Ribbon cut to Lind’s new solar array, the state’s largest

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  • Emry Dinman/Sun Tribune - Lind-Ritzville Middle School Associated Student Body President Raegen Snider, left, assisted Governor Jay Inslee in cutting the ribbon at the Adams Nielson Solar Array, the largest of its kind in Washington. Other students from the middle school, which neighbors the array, also attended the event.

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    Emry Dinman/Sun Tribune - Students from Lind-Ritzville Middle School joined Governor Jay Inslee, pictured top-right, for the ribbon cutting ceremony of the Adams Nielson Solar Farm, the largest of its kind in Washington.

  • Emry Dinman/Sun Tribune - Lind-Ritzville Middle School Associated Student Body President Raegen Snider, left, assisted Governor Jay Inslee in cutting the ribbon at the Adams Nielson Solar Array, the largest of its kind in Washington. Other students from the middle school, which neighbors the array, also attended the event.

  • 1

    Emry Dinman/Sun Tribune - Students from Lind-Ritzville Middle School joined Governor Jay Inslee, pictured top-right, for the ribbon cutting ceremony of the Adams Nielson Solar Farm, the largest of its kind in Washington.

The ribbon cutting of Washington’s largest solar array, Adams Nielson Solar Farm, drew a crowd of guests ranging from the region’s congressman, the state’s governor and the nearby middle school’s associated student body president.

“It is a glorious day in Adams County, because Adams County has understood solar power for a long, long time,” Governor Jay Inslee said. “It has long harvested photons through the power of photosynthesis to produce the best wheat in the world. This is just another generation of the development of solar power.”

Made up of 81,700 solar panels, the site is estimated to be 10 times larger than the state’s previous largest array. The project was created in collaboration between Avista Utilities, Strata Solar, WSU Energy Program and the Washington Utilities and Transportation Commission and can provide power to Avista’s commercial customers.

With a projected generation capacity of 48,000 megawatt-hours per year, the facility can produce enough electricity to power 4,000 homes, according to a press release, though the power will currently only be available to commercial and business consumers. The same amount of energy would release nearly 40,604 tons of carbon dioxide if produced by traditional fossil fuel generators, according to the press release.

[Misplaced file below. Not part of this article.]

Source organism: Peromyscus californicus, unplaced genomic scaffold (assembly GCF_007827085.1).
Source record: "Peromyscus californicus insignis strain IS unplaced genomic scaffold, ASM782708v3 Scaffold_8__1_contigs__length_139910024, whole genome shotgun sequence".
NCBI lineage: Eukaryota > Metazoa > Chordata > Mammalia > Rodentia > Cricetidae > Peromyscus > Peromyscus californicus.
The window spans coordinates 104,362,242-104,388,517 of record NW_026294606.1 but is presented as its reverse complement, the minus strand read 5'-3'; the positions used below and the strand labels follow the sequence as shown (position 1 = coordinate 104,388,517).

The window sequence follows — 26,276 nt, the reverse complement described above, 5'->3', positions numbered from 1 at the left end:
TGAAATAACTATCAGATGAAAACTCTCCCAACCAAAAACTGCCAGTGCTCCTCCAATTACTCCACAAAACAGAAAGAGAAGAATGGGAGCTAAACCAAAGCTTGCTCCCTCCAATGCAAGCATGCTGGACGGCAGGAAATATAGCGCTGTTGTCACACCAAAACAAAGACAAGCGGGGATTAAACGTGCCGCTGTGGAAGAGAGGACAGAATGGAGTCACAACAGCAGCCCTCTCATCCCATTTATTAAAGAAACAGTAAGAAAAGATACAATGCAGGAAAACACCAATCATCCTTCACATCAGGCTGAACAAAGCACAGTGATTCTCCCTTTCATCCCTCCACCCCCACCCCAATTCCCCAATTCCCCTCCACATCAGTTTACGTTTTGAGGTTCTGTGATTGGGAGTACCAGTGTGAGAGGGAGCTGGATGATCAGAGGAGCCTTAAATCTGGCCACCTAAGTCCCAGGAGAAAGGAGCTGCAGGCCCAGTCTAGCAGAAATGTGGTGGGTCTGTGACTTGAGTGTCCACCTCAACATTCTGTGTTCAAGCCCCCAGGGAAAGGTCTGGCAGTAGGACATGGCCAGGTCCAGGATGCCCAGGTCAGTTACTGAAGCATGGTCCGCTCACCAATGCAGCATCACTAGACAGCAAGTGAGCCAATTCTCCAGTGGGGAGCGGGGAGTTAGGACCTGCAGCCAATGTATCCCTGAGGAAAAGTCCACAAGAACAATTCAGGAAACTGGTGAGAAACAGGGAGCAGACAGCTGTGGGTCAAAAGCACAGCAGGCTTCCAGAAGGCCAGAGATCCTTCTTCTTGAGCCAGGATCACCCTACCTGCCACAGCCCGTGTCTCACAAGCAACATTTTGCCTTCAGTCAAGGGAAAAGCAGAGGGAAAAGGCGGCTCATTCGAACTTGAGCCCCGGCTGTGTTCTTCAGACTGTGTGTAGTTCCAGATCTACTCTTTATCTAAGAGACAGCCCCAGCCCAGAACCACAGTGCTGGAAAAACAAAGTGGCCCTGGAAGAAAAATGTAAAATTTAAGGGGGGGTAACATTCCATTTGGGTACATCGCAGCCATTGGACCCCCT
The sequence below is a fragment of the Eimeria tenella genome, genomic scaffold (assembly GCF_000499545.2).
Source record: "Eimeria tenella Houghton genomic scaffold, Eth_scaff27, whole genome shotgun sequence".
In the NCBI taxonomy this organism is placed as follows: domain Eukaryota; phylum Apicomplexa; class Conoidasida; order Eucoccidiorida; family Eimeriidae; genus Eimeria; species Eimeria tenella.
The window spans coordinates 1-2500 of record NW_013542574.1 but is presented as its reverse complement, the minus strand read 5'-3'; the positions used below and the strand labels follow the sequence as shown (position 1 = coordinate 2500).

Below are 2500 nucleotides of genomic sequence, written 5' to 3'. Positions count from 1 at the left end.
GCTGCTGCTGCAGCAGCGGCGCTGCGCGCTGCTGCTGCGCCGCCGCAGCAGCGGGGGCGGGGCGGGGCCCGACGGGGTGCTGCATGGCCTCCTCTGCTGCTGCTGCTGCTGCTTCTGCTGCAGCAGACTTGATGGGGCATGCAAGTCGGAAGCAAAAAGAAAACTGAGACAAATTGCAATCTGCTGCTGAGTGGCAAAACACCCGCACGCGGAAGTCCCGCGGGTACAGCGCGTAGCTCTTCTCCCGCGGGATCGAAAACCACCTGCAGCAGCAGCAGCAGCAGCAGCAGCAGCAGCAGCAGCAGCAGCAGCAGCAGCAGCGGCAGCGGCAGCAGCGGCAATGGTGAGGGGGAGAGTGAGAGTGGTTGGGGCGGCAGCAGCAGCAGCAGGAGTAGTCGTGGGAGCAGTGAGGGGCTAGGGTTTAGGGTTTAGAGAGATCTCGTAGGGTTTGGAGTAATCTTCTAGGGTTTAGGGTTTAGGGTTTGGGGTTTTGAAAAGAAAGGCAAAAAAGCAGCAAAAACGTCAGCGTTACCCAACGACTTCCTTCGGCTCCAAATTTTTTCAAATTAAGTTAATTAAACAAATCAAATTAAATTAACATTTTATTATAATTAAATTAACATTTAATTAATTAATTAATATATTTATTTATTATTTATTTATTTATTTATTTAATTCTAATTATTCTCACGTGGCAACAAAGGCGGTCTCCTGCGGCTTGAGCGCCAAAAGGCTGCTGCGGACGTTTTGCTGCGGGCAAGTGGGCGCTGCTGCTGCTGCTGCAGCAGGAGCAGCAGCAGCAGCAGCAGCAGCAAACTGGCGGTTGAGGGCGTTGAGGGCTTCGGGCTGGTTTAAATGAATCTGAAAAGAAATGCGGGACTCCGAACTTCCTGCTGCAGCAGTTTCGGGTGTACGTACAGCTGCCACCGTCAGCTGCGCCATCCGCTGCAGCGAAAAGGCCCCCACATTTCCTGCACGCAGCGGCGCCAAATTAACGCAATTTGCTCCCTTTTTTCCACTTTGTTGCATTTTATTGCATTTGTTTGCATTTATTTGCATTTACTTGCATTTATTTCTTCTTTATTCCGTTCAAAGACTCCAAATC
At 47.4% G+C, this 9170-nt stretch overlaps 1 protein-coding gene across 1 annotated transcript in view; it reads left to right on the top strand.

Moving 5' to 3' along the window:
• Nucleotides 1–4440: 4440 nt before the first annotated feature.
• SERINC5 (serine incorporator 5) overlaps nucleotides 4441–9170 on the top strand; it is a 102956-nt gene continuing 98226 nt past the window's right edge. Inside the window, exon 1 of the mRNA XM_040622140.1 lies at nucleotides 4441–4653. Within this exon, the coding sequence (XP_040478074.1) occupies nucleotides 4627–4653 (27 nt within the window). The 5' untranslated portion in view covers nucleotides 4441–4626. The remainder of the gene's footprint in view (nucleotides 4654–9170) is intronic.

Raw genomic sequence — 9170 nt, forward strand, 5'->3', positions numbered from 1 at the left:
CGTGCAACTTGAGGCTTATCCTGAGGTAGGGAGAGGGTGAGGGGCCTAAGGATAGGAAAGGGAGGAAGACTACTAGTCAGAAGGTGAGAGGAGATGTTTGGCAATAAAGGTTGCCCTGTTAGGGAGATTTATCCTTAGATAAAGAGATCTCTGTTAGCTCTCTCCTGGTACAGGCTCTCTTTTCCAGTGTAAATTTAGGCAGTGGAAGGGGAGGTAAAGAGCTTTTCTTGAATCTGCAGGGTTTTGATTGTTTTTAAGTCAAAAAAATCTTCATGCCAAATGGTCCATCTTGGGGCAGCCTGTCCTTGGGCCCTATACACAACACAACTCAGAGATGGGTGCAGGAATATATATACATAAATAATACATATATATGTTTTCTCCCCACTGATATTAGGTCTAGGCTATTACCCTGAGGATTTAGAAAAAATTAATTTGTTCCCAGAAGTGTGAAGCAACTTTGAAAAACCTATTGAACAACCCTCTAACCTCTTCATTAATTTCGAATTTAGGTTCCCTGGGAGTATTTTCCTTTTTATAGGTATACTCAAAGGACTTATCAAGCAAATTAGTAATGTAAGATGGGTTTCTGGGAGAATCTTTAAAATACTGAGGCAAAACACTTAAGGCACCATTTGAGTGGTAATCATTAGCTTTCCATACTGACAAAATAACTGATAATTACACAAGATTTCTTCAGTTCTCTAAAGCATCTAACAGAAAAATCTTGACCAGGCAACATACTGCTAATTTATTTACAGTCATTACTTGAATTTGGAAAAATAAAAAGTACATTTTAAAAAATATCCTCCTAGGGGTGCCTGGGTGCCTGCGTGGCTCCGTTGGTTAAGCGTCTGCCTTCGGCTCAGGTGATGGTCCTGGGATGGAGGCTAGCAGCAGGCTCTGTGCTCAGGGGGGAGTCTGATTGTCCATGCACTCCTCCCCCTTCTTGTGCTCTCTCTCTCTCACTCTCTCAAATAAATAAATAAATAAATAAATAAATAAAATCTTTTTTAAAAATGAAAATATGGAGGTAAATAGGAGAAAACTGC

Businesses can purchase that power through Avista’s Solar Select program with an eight-year commitment, limited to 1.2 million kilowatt-hours per year at a rate of 5.3 cents per kilowatt-hour.

The governor was joined in wielding the ribbon cutting’s oversized scissors by Lind-Ritzville Middle School Associated Student Body President Raegen Snider. Avista and Strata Solar jointly funded a $10,000 donation to the neighboring Lind-Ritzville Middle School for a digital reader board, delivering an oversized check to the associated student body.

“These kids are going to be working on new technologies like this, building on this proud tradition of solar energy,” Inslee said. “The future of these kids is symbolized by these solar panels.”

U.S. Rep. Dan Newhouse, R-Washington, praised the region’s diversity of renewable energy sources, including nuclear, biomass, wind, hydro and now solar power.

“With further research and development, we can have the capacity to usher in a new era of energy production in the United States that provides a stable source of energy while also protecting our environment for generations to come,’ Newhouse said.

State Sen. Mark Schoesler, R-Ritzville, credited the county’s management practices for a speedy approval process and complimented Avista for the company’s commitment to low energy costs for its customers.

“They drive a good bargain for their consumers, and I suspect when you look at the price of this unit, they once again drove a good, hard bargain for their customers,” said Schoesler.

Event speakers widely praised the efforts of Adams County Economic Development Director Stephen McFadden, who worked to get the facility located in the county. For his part, McFadden said much of the credit belonged to the entire Economic Development Council and county agencies which worked in unison to quickly move the project forward.

“We have tremendous untapped potential here,” McFadden said. “We’re trying to grow and diversify the county’s economy by bringing in new businesses and job creators. They generate critical new tax base to support all of the things that already exist here.”

Adams County will receive approximately $4 million over the next 20 years in property tax revenues from the array site, according to a press release.

Given the regular conflict between Democrats and Republicans over regulatory methods of shifting the state to renewable energy, Inslee said that job-creating infrastructure projects like the Lind array represent a bipartisan path forward to mitigating the effects of climate change.

“The more that people see that this is a job-creating enterprise, and that both Republicans and Democrats get good jobs when we have these projects, it’s a glimmer of hope that we’ll see more bipartisanship,” Inslee said. “And it’s time for us to follow the science. We know what’s happening: our forests are burning, we know our waters are getting more acidified.”

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